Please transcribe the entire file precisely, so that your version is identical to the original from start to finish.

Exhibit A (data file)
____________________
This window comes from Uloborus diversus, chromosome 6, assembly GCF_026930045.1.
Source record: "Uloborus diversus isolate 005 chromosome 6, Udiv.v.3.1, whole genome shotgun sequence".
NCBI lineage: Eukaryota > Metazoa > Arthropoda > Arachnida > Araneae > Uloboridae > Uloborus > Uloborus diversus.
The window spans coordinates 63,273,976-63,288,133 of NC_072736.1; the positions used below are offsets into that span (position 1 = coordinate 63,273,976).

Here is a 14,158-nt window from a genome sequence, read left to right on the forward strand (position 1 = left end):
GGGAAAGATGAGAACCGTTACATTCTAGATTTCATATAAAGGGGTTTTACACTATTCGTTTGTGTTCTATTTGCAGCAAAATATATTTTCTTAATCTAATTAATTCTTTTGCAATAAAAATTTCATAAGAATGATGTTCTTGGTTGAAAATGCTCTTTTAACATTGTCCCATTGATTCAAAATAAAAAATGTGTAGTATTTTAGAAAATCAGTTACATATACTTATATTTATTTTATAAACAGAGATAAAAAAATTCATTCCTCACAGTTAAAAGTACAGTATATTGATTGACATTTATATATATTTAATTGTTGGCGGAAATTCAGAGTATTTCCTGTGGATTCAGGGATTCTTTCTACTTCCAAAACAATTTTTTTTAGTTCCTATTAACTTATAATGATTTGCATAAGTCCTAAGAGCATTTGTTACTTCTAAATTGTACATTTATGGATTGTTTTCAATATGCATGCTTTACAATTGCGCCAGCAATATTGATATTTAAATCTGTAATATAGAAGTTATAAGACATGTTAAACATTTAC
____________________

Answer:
This window comes from Uloborus diversus, chromosome 6, assembly GCF_026930045.1.
Source record: "Uloborus diversus isolate 005 chromosome 6, Udiv.v.3.1, whole genome shotgun sequence".
NCBI lineage: Eukaryota > Metazoa > Arthropoda > Arachnida > Araneae > Uloboridae > Uloborus > Uloborus diversus.
The window spans coordinates 63,273,976-63,288,133 of NC_072736.1; the positions used below are offsets into that span (position 1 = coordinate 63,273,976).

Here is a 14,158-nt window from a genome sequence, read left to right on the forward strand (position 1 = left end):
GGGAAAGATGAGAACCGTTACATTCTAGATTTCATATAAAGGGGTTTTACACTATTCGTTTGTGTTCTATTTGCAGCAAAATATATTTTCTTAATCTAATTAATTCTTTTGCAATAAAAATTTCATAAGAATGATGTTCTTGGTTGAAAATGCTCTTTTAACATTGTCCCATTGATTCAAAATAAAAAATGTGTAGTATTTTAGAAAATCAGTTACATATACTTATATTTATTTTATAAACAGAGATAAAAAAATTCATTCCTCACAGTTAAAAGTACAGTATATTGATTGACATTTATATATATTTAATTGTTGGCGGAAATTCAGAGTATTTCCTGTGGATTCAGGGATTCTTTCTACTTCCAAAACAATTTTTTTTAGTTCCTATTAACTTATAATGATTTGCATAAGTCCTAAGAGCATTTGTTACTTCTAAATTGTACATTTATGGATTGTTTTCAATATGCATGCTTTACAATTGCGCCAGCAATATTGATATTTAAATCTGTAATATAGAAGTTATAAGACATGTTAAACATTTAC